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Topic: Chris Jennings

Determiners and Indeterminacy: Andy Weaver’s this

The last entry in Andy Weaver’s latest book is:


is   the


in   the


Fidelities: Carmine Starnino’s This Way Out

I’m sceptical of the word “progress” when talking about poets and their careers. Progress implies too strong a value judgement, as though, by some objective measure, we can say that practice and the wisdom of age necessarily make for better poetry. There are too many contrary examples of canonical poets whose best work came in their early- or mid-careers to accept the proposition (Wordsworth and Lowell come immediately to mind). I like “career” much better as a verb–swift, uncontrolled action–and, even better, I like “career narrative” as the record of those twists and swerves. _This Way Out_ is definitely a swerve in Carmine Starnino’s narrative, one that draws out a basic conflict that has been playing through Starnino’s poetry for some time. To be more precise, it’s a conflict in the poetics more than the poems: a conceptual tension between “writing about x” and “writing poetry.”

Lost and Found Poet #5: Philip Child

Philip Child: WWI Poet and University of Toronto Scholar
Rediscovered by Chris Jennings, who, like Child, once worked for the University of Toronto Quarterly.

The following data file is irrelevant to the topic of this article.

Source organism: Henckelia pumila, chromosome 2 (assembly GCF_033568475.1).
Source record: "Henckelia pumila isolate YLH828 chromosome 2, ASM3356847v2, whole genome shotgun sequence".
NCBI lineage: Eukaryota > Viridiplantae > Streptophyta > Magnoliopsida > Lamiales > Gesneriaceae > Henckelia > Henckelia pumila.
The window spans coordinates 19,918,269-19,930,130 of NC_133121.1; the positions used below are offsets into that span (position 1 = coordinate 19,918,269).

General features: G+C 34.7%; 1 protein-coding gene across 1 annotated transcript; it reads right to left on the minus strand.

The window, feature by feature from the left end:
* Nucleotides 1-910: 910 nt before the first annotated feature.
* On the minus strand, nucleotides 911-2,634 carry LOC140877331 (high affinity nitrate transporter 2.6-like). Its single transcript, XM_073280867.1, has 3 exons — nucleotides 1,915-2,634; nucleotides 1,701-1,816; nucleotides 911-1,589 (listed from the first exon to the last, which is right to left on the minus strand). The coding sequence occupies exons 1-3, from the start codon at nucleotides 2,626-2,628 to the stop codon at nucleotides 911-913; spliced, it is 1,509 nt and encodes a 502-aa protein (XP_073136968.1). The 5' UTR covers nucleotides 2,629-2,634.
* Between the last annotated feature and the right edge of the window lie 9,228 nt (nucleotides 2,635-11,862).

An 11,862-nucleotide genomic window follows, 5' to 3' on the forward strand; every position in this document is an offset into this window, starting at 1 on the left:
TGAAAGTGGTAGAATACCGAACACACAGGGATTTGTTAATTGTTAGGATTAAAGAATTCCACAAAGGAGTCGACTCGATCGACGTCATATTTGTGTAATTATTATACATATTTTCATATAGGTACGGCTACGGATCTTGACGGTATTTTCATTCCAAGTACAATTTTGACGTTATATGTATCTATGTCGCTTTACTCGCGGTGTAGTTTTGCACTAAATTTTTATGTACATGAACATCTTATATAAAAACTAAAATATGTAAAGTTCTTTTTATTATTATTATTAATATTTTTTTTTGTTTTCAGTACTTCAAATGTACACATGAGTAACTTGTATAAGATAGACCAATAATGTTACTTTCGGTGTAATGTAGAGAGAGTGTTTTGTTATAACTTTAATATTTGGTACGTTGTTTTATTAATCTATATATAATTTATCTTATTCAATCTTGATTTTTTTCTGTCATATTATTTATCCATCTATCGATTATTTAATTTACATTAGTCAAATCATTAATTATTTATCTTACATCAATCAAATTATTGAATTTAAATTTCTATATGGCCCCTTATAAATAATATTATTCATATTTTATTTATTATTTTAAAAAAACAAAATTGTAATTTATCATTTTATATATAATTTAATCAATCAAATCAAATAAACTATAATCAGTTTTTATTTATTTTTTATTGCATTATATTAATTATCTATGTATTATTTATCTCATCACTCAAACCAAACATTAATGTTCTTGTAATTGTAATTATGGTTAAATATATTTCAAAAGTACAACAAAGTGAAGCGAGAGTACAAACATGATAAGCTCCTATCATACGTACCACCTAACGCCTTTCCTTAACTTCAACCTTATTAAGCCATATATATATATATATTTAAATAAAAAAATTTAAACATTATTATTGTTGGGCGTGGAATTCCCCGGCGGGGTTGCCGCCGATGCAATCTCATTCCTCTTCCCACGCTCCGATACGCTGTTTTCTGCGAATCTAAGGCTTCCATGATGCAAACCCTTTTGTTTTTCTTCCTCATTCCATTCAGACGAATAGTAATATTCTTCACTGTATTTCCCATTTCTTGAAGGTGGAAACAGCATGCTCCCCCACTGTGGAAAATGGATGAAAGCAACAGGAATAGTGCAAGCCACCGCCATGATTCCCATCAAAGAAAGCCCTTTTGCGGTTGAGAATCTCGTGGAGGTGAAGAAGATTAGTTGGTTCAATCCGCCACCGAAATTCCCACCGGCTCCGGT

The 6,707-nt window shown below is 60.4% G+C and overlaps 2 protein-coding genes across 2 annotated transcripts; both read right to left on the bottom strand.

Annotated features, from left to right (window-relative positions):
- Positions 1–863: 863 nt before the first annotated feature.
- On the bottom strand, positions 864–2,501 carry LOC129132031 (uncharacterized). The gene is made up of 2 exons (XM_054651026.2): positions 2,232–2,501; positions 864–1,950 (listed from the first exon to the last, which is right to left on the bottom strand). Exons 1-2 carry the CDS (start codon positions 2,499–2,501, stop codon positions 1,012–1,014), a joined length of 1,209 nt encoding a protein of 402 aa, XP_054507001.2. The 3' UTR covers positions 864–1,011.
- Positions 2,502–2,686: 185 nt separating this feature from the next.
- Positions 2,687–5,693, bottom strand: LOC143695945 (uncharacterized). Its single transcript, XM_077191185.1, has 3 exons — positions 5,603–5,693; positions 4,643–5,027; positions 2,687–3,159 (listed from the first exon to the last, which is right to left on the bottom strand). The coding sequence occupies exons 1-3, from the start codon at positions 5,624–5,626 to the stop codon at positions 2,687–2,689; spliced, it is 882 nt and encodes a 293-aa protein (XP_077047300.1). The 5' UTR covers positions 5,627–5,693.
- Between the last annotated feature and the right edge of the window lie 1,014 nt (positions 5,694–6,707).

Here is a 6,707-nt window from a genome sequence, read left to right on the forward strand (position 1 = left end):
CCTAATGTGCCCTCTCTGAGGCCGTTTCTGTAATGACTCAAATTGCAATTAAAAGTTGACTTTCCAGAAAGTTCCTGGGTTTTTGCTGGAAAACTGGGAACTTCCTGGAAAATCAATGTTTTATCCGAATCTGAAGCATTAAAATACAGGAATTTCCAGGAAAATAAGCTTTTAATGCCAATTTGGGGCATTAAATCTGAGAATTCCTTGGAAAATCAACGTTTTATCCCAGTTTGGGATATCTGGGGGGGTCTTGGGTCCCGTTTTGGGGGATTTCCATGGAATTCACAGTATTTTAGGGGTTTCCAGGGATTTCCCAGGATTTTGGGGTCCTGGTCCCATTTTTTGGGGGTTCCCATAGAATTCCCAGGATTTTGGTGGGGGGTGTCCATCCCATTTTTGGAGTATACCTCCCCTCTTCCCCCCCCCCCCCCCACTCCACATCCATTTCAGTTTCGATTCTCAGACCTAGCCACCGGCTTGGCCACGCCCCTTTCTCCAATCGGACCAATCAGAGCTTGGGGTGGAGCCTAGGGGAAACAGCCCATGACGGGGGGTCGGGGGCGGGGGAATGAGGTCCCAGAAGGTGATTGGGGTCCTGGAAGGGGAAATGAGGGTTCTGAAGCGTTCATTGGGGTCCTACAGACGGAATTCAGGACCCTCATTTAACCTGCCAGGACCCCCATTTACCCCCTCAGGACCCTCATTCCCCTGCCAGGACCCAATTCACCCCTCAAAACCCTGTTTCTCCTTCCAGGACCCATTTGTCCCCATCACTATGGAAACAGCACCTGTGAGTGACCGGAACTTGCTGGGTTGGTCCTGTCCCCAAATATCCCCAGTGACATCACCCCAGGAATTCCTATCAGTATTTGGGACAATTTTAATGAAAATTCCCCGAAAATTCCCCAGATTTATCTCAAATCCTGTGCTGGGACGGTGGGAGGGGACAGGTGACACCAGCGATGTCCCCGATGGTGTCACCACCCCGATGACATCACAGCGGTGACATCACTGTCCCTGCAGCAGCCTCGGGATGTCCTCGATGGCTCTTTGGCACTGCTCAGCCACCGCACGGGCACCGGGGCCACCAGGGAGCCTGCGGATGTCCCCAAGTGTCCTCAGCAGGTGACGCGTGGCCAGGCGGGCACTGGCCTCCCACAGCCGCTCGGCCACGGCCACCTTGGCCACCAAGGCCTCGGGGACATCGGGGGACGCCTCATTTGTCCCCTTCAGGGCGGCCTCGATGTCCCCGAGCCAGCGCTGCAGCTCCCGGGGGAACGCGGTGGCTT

Arguably the best-known of Canadian poems written about the experience of World War I, “In Flanders Fields” by John McRae is a poem that isn’t much praised for its techniques or the subtlety of its themes. Philip Child shares McRae’s claim to immediate experience of the war; more, he saw what McRae didn’t: the way war fostered a culture of modernity and a modern literature. Both technically and thematically, Child’s poetry tries to harmonize a life segmented by experiences before, during, and after the war. An award-winning novelist before he turned from fiction to poetry, Child wrote two books of poems that fascinate as a highly intelligent, highly literate veteran’s attempt to make sense of an experience that few living voices still share.

Coy and austere: Margaret Avison’s Books of Revelation

You can measure the success of Margaret Avison’s career by the major awards accorded to nearly half of her books: two Governor General’s Awards and a Griffin Poetry Prize. If you put little stock in awards (fair enough), then the better measure may be the list of anthologies (an appendix to this volume of Always Now) in which her work has appeared, particularly before the release of Winter Sun in 1960. She was first anthologized by A.J.M. Smith in The Book of Canadian Poetry: A Critical and Historical Anthology (1943). Her poems appeared in anthologies published by both First Statement and Contact, edited by John Sutherland, Louis Dudek, and Irving Layton. Earle Birney, Bliss Carman, Ralph Gustafson, and Eli Mandel all selected her work for Canadian poetry anthologies, and Denise Levertov pursued Avison’s second book, The Dumbfounding (1966), for Norton (a point Avison records when giving “Thanks” here). In other words, before Avison had published her first monograph, she was recognized as a representative Canadian poet by some of the enduring names in Canadian poetry, and after Winter Sun that reputation spread.